In a previous article at the beginning of May 2013, I suggested that owning physical platinum (PPLT) would serve as a better safe haven than gold over the coming months and years. While not actually untrue thus far, physical platinum has still fallen 14% since the article was published, outperforming gold by a mere 3%.
PPLT data by YCharts
Given concerns over withdrawal of central bank stimulus I did expect some parallel downdraft in these two precious metals, but not to this degree. If you have owned platinum you have been hit by a Perfect Storm, but if your powder is dry I believe PPLT now represents an amazing opportunity while most investment options are mired in uncertainty. Today, I would no longer describe Platinum simply as a better safe-haven investment; I would describe it as an incredible opportunity for capital appreciation. For those with higher risk tolerances, the 2x leveraged platinum ETF (LPLT) is now worth considering.
3 reasons why Platinum has fallen
Before considering the bullish case, it is worth examining why the price of Platinum has fallen sharply. I believe there are three primary forces that have driven prices lower.
1) Liquidation of metals/precious metals funds
Retail investors have been infatuated with metals funds for several years. The exodus from these types of funds has forced broad-based selling of metals, indiscriminate of their individual investment merits.
2) Investment managers don't understand Platinum and believe it's easy to group it together with Gold
As I mentioned in my previous article, a panel of three veteran money managers was unable to field my questions about Platinum. The panel members did not know what price it was trading at, nor any of the industry characteristics from a demand or mining perspective. But they were able to talk in length about gold. I believe that this phenomenon is accurate across a broader spectrum of managers. Most remain uneducated about the dynamics of the platinum industry. Their quick-and-easy valuation of Platinum is to trade it alongside the movement in gold.
3) Fears of withdrawn central bank liquidity
While the reduction of quantitative easing in the near term is far from a certainty, it is worth assessing whether the market is correct to infer that such a scenario warrants lower Platinum prices. I think the market has it wrong. To begin with, the Fed has tied reduction in stimulus to an improving economy, and a stronger economy means increased demand for the industrial uses of platinum. Furthermore, with platinum demand forecast to exceed supply in 2013, a reduction of liquidity in the system (and higher financing costs) make it less likely that operators will see viability in expanding their platinum mining operations. In fact, given current average production costs conservatively in the $1500/ounce range, the industry is more likely to curtail platinum production.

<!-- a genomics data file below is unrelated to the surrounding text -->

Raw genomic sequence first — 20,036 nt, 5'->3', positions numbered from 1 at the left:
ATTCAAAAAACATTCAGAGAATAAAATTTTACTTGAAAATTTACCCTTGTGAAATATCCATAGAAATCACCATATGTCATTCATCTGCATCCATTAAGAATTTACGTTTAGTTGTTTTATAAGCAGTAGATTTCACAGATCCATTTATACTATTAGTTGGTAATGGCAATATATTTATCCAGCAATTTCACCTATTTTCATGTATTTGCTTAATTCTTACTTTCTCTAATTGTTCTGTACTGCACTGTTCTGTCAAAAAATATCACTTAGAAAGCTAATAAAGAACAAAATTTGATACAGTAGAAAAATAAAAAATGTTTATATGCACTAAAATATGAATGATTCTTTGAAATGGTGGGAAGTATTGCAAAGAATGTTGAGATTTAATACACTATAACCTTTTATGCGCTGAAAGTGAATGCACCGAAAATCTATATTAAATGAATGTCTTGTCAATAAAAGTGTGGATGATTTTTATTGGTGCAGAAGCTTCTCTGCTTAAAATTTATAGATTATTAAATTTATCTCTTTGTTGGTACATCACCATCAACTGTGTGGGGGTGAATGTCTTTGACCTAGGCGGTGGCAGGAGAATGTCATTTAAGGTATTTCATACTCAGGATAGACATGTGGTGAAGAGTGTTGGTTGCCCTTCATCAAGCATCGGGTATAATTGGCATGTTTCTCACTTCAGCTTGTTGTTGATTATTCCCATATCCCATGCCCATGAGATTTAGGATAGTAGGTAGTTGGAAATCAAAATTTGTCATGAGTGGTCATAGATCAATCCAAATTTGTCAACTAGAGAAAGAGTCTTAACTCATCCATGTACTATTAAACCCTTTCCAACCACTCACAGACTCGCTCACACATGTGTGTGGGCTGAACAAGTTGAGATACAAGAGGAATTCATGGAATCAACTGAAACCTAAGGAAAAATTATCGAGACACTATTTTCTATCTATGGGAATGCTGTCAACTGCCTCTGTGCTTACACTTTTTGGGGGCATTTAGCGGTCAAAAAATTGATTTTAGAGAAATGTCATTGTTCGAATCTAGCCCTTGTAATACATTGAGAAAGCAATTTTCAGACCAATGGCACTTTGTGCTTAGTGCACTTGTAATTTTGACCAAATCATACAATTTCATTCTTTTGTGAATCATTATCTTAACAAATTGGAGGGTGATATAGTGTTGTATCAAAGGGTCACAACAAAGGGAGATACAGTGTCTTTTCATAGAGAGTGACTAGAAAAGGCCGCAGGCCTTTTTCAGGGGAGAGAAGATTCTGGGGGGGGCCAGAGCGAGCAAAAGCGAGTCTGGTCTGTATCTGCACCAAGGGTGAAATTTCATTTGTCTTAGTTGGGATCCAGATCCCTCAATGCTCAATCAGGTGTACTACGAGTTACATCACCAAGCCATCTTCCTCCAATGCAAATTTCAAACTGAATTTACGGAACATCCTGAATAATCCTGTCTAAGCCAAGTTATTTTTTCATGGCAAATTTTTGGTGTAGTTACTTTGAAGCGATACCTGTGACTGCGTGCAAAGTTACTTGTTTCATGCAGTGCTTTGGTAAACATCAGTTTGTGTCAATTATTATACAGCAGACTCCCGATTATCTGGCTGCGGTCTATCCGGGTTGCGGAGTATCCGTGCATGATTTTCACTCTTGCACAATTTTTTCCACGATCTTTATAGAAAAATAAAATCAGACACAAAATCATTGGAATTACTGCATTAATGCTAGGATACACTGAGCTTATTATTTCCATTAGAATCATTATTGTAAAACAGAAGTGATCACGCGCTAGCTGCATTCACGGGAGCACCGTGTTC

The key bullish arguments for higher Platinum prices remain in place
- Market price per ounce is now more than 10% below average mining cost
- The Platinum industry is forecast to experience a shortfall in 2013
- Marginal cost of mining is substantially higher than $1500 as platinum extraction requires deeper and deeper mines
- South-African labor negotiations are likely to take on a whole new level of tensions as the industry grapples with production costs substantially above market value
- Emergence of physical platinum ETFs is eating-up more supply
In conclusion, only the price action of platinum seems to suggest dire prospects for the investment merits of this metal. All fundamental dynamics point the other way. Platinum has hit the sweet spot after being dragged lower by gold and other metals. I expect a substantial rally in PPLT and LPLT once the fog has cleared after the recent market sell-off.